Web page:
We get a jolt of energy after eating food sweetened with sugarcane or sorghum, so why can’t our engines?
Separate research teams in February presented their work on coaxing the two globally important, high-sugar-content crops into becoming better raw materials for biofuel production. Their work was part of the showcase presented at the Department of Energy’s ARPA-E Energy Innovation Summit.
The first, led by University of Illinois at Urbana-Champaign plant biologists, say they have successfully introduced genes into sugarcane plants to make them withstand cooler climates and produce more oil that can be turned into biodiesel.
“Our goal is to make sugarcane produce more oil, be more productive with more photosynthesis and be more cold-tolerant,” said Stephen P. Long, a UI plant biology professor and leader of the initiative, in a university statement. “Sugarcane and sorghum are exceptionally productive plants, and if you could make them accumulate oil in their stems instead of sugar, this would give you much more oil per acre.”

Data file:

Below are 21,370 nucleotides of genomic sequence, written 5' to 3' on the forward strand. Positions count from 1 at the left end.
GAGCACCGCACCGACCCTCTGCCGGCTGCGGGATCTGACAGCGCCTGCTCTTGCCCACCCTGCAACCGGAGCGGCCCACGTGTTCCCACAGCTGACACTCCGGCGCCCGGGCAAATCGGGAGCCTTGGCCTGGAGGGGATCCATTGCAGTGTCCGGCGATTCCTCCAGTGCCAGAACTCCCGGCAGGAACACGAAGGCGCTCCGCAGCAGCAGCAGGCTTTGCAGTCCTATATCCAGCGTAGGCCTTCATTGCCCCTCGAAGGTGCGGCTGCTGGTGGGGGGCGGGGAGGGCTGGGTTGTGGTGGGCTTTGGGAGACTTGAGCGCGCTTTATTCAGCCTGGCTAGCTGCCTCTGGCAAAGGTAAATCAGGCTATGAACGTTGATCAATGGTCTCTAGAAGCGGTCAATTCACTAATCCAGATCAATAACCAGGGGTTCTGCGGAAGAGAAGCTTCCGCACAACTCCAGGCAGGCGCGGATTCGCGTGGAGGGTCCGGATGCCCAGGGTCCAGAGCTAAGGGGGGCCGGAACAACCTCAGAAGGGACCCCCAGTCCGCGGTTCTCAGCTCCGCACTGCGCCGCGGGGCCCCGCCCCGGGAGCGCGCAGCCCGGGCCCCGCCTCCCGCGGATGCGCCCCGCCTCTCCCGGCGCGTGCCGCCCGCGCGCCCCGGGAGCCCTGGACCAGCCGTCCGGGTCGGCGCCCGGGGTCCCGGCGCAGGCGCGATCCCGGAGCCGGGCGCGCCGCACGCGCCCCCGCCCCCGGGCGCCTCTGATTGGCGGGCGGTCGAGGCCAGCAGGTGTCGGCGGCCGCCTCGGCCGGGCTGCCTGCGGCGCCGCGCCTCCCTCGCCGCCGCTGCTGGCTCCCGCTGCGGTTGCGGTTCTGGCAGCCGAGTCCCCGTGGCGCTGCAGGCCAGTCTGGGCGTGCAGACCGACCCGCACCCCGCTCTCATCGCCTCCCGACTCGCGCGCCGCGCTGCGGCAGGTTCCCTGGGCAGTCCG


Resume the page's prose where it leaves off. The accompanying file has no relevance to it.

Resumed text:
Engineers have demonstrated an inexpensive handheld device that can analyze up to 170,000 different molecules in a blood sample. The stapler-sized unit might one day make a doctor’s office checkup a thing of the past.
Measuring minute changes in the intensity of light flashed through a sample, the optical lab-on-a-chip could simultaneously investigate levels of insulin in the blood, viruses and disease markers that indicate cancer or other problems.
"We were looking to build an interface similar to a car’s dashboard, which is able to indicate gas and oil levels as well as let you know if your headlights are on or if your engine is working correctly," said Hatice Altug, an associate engineering professor at the Swiss Federal Institute of Technology in Lausanne and Boston University, in a statement.